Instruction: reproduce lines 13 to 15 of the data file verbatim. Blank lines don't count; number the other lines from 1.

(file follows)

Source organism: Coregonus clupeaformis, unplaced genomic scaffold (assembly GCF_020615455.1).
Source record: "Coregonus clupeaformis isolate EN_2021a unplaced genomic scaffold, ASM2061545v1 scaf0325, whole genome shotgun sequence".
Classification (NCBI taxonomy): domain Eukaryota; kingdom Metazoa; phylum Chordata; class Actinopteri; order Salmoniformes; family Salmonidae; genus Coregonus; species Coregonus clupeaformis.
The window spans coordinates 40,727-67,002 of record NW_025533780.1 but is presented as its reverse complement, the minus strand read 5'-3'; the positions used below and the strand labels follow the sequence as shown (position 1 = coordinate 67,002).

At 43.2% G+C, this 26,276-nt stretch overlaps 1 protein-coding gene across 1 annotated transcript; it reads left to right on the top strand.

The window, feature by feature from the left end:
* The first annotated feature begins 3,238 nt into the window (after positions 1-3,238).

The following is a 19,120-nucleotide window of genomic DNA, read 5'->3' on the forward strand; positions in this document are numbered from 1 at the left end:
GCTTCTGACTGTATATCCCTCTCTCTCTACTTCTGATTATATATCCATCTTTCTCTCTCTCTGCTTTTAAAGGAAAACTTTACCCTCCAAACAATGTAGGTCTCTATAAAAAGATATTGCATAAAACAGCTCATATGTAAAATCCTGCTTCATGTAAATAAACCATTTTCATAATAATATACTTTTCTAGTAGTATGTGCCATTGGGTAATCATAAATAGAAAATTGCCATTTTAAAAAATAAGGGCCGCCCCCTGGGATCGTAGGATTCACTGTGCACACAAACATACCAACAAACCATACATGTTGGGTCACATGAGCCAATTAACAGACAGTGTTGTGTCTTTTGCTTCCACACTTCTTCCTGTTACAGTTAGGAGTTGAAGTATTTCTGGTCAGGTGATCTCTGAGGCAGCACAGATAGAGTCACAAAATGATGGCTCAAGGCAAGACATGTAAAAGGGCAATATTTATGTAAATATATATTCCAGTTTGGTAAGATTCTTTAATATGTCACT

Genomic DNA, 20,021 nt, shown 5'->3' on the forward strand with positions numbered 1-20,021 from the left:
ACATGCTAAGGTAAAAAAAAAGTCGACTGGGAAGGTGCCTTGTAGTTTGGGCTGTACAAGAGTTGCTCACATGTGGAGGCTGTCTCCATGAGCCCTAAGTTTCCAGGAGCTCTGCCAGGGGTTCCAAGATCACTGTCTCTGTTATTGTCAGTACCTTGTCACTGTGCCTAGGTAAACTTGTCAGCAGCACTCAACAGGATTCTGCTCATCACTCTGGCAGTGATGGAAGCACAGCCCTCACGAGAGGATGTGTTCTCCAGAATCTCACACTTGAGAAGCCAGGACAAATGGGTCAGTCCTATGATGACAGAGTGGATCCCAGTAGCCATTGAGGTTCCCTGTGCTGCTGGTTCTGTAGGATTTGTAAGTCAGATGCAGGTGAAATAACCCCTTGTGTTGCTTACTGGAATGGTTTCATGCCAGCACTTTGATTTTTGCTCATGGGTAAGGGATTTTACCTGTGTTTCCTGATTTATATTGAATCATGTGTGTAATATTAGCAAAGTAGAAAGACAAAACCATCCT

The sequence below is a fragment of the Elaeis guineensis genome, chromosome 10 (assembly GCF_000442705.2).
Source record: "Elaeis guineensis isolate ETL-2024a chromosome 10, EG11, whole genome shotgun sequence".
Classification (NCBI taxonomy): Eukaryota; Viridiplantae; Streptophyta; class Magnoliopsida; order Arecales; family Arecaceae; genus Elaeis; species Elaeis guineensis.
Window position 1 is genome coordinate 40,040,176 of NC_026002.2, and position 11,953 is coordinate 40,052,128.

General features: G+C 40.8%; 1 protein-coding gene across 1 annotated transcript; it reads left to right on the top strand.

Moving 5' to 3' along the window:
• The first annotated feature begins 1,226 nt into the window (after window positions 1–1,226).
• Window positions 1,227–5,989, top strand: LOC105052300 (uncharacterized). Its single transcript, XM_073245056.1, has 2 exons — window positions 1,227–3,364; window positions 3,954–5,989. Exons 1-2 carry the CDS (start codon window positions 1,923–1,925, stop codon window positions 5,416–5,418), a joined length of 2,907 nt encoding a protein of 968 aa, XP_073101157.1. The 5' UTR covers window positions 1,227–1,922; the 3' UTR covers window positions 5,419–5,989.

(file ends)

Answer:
Source record: "Elaeis guineensis isolate ETL-2024a chromosome 10, EG11, whole genome shotgun sequence".
Classification (NCBI taxonomy): Eukaryota; Viridiplantae; Streptophyta; class Magnoliopsida; order Arecales; family Arecaceae; genus Elaeis; species Elaeis guineensis.
Window position 1 is genome coordinate 40,040,176 of NC_026002.2, and position 11,953 is coordinate 40,052,128.